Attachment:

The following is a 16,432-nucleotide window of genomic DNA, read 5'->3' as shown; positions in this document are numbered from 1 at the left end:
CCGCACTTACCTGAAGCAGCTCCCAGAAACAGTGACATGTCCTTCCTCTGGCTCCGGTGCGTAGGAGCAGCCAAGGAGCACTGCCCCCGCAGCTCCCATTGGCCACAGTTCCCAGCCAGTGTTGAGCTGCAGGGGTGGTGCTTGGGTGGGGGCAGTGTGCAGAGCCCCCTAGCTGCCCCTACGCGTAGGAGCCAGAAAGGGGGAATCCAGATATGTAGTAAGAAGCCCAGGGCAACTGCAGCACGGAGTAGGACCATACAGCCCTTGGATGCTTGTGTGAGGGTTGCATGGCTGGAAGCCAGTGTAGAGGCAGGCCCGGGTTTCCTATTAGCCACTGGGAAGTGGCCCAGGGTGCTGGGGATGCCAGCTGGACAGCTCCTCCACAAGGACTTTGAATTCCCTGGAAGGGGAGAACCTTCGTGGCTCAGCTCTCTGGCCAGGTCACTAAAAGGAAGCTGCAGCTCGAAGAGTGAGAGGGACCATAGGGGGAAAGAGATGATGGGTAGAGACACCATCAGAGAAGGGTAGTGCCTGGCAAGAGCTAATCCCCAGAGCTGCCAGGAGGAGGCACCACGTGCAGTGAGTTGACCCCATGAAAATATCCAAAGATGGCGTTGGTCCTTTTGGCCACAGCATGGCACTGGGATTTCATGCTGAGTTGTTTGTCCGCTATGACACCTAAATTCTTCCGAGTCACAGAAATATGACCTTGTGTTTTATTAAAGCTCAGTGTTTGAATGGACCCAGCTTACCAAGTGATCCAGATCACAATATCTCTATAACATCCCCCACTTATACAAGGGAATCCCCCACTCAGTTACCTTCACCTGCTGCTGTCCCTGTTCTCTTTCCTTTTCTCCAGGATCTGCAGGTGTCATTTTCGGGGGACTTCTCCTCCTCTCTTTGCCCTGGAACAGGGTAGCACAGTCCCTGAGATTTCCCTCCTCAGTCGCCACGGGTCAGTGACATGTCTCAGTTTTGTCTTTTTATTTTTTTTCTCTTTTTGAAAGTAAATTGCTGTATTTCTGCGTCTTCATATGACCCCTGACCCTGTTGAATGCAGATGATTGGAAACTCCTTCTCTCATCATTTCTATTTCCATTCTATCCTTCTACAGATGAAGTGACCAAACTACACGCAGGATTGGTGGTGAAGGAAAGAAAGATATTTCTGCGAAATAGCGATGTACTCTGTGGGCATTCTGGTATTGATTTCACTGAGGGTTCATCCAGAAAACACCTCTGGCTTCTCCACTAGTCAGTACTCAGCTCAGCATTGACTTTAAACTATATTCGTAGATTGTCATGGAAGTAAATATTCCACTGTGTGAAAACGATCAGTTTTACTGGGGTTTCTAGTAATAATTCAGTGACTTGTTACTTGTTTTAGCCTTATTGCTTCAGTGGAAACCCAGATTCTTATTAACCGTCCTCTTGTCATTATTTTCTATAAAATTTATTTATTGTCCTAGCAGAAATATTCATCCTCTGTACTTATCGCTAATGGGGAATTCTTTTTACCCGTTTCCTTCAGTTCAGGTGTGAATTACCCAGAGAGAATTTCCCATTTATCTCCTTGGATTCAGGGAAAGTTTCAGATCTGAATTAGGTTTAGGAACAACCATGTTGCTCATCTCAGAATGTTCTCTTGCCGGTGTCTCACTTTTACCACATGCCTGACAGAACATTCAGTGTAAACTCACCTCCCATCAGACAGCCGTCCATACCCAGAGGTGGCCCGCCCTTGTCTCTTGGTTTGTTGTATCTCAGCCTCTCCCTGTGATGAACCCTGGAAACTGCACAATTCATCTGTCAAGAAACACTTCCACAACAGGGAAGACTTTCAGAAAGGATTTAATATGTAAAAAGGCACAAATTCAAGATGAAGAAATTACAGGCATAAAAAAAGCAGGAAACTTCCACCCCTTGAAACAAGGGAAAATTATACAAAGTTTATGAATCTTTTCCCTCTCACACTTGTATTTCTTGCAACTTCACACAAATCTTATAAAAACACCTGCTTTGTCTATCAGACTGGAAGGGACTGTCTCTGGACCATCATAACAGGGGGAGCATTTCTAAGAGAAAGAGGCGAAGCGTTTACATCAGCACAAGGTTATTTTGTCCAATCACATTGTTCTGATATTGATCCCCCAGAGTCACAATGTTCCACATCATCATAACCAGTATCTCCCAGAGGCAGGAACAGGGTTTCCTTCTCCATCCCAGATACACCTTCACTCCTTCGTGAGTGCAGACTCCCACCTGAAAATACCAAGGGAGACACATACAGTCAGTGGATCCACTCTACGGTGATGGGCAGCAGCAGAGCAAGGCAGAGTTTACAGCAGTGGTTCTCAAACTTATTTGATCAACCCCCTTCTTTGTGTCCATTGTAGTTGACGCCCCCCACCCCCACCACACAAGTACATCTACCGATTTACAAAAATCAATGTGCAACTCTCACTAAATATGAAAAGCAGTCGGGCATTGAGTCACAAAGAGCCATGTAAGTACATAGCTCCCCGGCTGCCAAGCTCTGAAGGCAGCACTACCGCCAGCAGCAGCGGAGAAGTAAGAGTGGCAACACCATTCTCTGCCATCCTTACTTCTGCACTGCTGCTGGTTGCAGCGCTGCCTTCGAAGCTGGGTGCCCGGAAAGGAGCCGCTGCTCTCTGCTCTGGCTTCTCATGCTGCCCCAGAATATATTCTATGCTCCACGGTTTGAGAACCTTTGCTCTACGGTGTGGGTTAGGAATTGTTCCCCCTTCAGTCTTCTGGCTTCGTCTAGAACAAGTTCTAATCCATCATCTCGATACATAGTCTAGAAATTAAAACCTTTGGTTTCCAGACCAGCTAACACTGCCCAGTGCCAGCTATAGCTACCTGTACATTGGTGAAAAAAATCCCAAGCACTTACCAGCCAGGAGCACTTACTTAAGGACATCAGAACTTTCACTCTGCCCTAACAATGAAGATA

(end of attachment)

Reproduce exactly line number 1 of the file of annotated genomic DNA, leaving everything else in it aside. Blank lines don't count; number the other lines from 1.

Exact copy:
The following is a 16,432-nucleotide window of genomic DNA, read 5'->3' as shown; positions in this document are numbered from 1 at the left end: